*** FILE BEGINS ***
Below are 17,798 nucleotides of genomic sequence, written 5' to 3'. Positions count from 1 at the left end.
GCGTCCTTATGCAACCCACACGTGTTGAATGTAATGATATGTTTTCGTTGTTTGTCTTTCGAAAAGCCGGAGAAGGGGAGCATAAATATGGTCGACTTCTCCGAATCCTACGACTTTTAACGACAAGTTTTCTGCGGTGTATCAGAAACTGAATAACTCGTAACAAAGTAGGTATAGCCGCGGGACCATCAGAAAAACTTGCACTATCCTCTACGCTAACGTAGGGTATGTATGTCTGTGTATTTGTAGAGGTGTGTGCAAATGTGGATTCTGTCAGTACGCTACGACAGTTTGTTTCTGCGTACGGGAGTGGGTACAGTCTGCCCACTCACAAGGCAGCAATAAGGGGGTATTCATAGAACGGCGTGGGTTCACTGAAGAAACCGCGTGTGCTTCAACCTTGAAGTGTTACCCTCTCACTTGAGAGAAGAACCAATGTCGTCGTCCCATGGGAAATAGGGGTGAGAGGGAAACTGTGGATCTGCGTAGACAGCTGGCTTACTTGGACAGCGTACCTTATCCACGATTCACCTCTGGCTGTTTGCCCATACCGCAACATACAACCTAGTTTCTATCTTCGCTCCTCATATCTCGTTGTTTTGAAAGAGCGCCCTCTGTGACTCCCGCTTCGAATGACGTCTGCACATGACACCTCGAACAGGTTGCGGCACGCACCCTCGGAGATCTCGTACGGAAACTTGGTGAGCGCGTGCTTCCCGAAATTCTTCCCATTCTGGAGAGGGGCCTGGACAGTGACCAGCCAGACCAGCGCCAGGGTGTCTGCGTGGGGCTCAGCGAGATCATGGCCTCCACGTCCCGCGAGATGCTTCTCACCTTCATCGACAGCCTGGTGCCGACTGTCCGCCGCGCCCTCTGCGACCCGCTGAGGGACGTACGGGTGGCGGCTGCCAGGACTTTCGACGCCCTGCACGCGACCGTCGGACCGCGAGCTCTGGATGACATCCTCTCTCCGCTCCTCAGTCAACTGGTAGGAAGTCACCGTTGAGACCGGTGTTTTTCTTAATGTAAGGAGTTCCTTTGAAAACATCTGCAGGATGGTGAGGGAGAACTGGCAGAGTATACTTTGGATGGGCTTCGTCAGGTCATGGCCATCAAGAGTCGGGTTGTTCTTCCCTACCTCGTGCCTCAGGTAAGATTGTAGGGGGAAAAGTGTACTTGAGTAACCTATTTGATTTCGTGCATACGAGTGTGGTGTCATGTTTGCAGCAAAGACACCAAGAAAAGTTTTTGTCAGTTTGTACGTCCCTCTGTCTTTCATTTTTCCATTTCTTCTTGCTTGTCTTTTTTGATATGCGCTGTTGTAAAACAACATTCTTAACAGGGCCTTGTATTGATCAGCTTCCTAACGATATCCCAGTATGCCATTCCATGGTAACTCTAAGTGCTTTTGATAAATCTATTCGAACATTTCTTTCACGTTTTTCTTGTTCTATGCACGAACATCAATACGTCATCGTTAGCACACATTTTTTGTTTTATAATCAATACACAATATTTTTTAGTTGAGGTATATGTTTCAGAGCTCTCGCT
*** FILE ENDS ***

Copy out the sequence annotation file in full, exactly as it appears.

Below are 17,798 nucleotides of genomic sequence, written 5' to 3'. Positions count from 1 at the left end.
GCGTCCTTATGCAACCCACACGTGTTGAATGTAATGATATGTTTTCGTTGTTTGTCTTTCGAAAAGCCGGAGAAGGGGAGCATAAATATGGTCGACTTCTCCGAATCCTACGACTTTTAACGACAAGTTTTCTGCGGTGTATCAGAAACTGAATAACTCGTAACAAAGTAGGTATAGCCGCGGGACCATCAGAAAAACTTGCACTATCCTCTACGCTAACGTAGGGTATGTATGTCTGTGTATTTGTAGAGGTGTGTGCAAATGTGGATTCTGTCAGTACGCTACGACAGTTTGTTTCTGCGTACGGGAGTGGGTACAGTCTGCCCACTCACAAGGCAGCAATAAGGGGGTATTCATAGAACGGCGTGGGTTCACTGAAGAAACCGCGTGTGCTTCAACCTTGAAGTGTTACCCTCTCACTTGAGAGAAGAACCAATGTCGTCGTCCCATGGGAAATAGGGGTGAGAGGGAAACTGTGGATCTGCGTAGACAGCTGGCTTACTTGGACAGCGTACCTTATCCACGATTCACCTCTGGCTGTTTGCCCATACCGCAACATACAACCTAGTTTCTATCTTCGCTCCTCATATCTCGTTGTTTTGAAAGAGCGCCCTCTGTGACTCCCGCTTCGAATGACGTCTGCACATGACACCTCGAACAGGTTGCGGCACGCACCCTCGGAGATCTCGTACGGAAACTTGGTGAGCGCGTGCTTCCCGAAATTCTTCCCATTCTGGAGAGGGGCCTGGACAGTGACCAGCCAGACCAGCGCCAGGGTGTCTGCGTGGGGCTCAGCGAGATCATGGCCTCCACGTCCCGCGAGATGCTTCTCACCTTCATCGACAGCCTGGTGCCGACTGTCCGCCGCGCCCTCTGCGACCCGCTGAGGGACGTACGGGTGGCGGCTGCCAGGACTTTCGACGCCCTGCACGCGACCGTCGGACCGCGAGCTCTGGATGACATCCTCTCTCCGCTCCTCAGTCAACTGGTAGGAAGTCACCGTTGAGACCGGTGTTTTTCTTAATGTAAGGAGTTCCTTTGAAAACATCTGCAGGATGGTGAGGGAGAACTGGCAGAGTATACTTTGGATGGGCTTCGTCAGGTCATGGCCATCAAGAGTCGGGTTGTTCTTCCCTACCTCGTGCCTCAGGTAAGATTGTAGGGGGAAAAGTGTACTTGAGTAACCTATTTGATTTCGTGCATACGAGTGTGGTGTCATGTTTGCAGCAAAGACACCAAGAAAAGTTTTTGTCAGTTTGTACGTCCCTCTGTCTTTCATTTTTCCATTTCTTCTTGCTTGTCTTTTTTGATATGCGCTGTTGTAAAACAACATTCTTAACAGGGCCTTGTATTGATCAGCTTCCTAACGATATCCCAGTATGCCATTCCATGGTAACTCTAAGTGCTTTTGATAAATCTATTCGAACATTTCTTTCACGTTTTTCTTGTTCTATGCACGAACATCAATACGTCATCGTTAGCACACATTTTTTGTTTTATAATCAATACACAATATTTTTTAGTTGAGGTATATGTTTCAGAGCTCTCGCT